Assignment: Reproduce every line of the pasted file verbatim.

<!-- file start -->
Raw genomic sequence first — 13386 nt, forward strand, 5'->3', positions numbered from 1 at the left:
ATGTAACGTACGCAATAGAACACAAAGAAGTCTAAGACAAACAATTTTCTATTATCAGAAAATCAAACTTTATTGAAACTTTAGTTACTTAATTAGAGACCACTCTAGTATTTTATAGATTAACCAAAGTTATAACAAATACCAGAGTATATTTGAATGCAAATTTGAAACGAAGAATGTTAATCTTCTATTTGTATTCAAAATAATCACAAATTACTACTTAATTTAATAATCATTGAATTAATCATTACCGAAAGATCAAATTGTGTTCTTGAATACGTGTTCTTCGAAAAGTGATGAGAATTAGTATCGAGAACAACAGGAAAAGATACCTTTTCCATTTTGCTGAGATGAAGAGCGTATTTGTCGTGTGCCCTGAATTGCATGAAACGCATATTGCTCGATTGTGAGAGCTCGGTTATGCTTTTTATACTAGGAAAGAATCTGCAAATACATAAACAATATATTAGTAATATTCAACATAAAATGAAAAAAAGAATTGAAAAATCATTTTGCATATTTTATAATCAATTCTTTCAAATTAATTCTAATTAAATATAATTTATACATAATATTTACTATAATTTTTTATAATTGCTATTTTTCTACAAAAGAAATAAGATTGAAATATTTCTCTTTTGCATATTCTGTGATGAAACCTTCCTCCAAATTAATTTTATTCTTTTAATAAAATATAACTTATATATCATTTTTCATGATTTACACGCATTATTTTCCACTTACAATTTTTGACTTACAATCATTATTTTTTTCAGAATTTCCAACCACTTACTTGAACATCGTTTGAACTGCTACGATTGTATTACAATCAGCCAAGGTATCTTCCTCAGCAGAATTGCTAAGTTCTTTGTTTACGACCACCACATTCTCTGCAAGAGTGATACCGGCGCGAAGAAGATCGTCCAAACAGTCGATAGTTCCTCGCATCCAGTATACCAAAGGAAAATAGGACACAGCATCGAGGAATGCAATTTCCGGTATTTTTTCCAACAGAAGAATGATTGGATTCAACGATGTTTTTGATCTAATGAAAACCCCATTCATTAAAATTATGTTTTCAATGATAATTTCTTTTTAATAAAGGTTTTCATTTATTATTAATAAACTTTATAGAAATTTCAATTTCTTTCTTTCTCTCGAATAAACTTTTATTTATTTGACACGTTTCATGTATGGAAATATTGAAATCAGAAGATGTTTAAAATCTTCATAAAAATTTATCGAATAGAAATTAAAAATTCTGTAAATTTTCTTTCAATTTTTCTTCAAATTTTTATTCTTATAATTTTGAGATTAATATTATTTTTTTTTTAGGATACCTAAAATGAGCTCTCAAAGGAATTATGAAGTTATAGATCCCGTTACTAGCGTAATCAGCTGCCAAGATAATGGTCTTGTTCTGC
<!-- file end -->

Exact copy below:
Raw genomic sequence first — 13386 nt, forward strand, 5'->3', positions numbered from 1 at the left:
ATGTAACGTACGCAATAGAACACAAAGAAGTCTAAGACAAACAATTTTCTATTATCAGAAAATCAAACTTTATTGAAACTTTAGTTACTTAATTAGAGACCACTCTAGTATTTTATAGATTAACCAAAGTTATAACAAATACCAGAGTATATTTGAATGCAAATTTGAAACGAAGAATGTTAATCTTCTATTTGTATTCAAAATAATCACAAATTACTACTTAATTTAATAATCATTGAATTAATCATTACCGAAAGATCAAATTGTGTTCTTGAATACGTGTTCTTCGAAAAGTGATGAGAATTAGTATCGAGAACAACAGGAAAAGATACCTTTTCCATTTTGCTGAGATGAAGAGCGTATTTGTCGTGTGCCCTGAATTGCATGAAACGCATATTGCTCGATTGTGAGAGCTCGGTTATGCTTTTTATACTAGGAAAGAATCTGCAAATACATAAACAATATATTAGTAATATTCAACATAAAATGAAAAAAAGAATTGAAAAATCATTTTGCATATTTTATAATCAATTCTTTCAAATTAATTCTAATTAAATATAATTTATACATAATATTTACTATAATTTTTTATAATTGCTATTTTTCTACAAAAGAAATAAGATTGAAATATTTCTCTTTTGCATATTCTGTGATGAAACCTTCCTCCAAATTAATTTTATTCTTTTAATAAAATATAACTTATATATCATTTTTCATGATTTACACGCATTATTTTCCACTTACAATTTTTGACTTACAATCATTATTTTTTTCAGAATTTCCAACCACTTACTTGAACATCGTTTGAACTGCTACGATTGTATTACAATCAGCCAAGGTATCTTCCTCAGCAGAATTGCTAAGTTCTTTGTTTACGACCACCACATTCTCTGCAAGAGTGATACCGGCGCGAAGAAGATCGTCCAAACAGTCGATAGTTCCTCGCATCCAGTATACCAAAGGAAAATAGGACACAGCATCGAGGAATGCAATTTCCGGTATTTTTTCCAACAGAAGAATGATTGGATTCAACGATGTTTTTGATCTAATGAAAACCCCATTCATTAAAATTATGTTTTCAATGATAATTTCTTTTTAATAAAGGTTTTCATTTATTATTAATAAACTTTATAGAAATTTCAATTTCTTTCTTTCTCTCGAATAAACTTTTATTTATTTGACACGTTTCATGTATGGAAATATTGAAATCAGAAGATGTTTAAAATCTTCATAAAAATTTATCGAATAGAAATTAAAAATTCTGTAAATTTTCTTTCAATTTTTCTTCAAATTTTTATTCTTATAATTTTGAGATTAATATTATTTTTTTTTTAGGATACCTAAAATGAGCTCTCAAAGGAATTATGAAGTTATAGATCCCGTTACTAGCGTAATCAGCTGCCAAGATAATGGTCTTGTTCTGC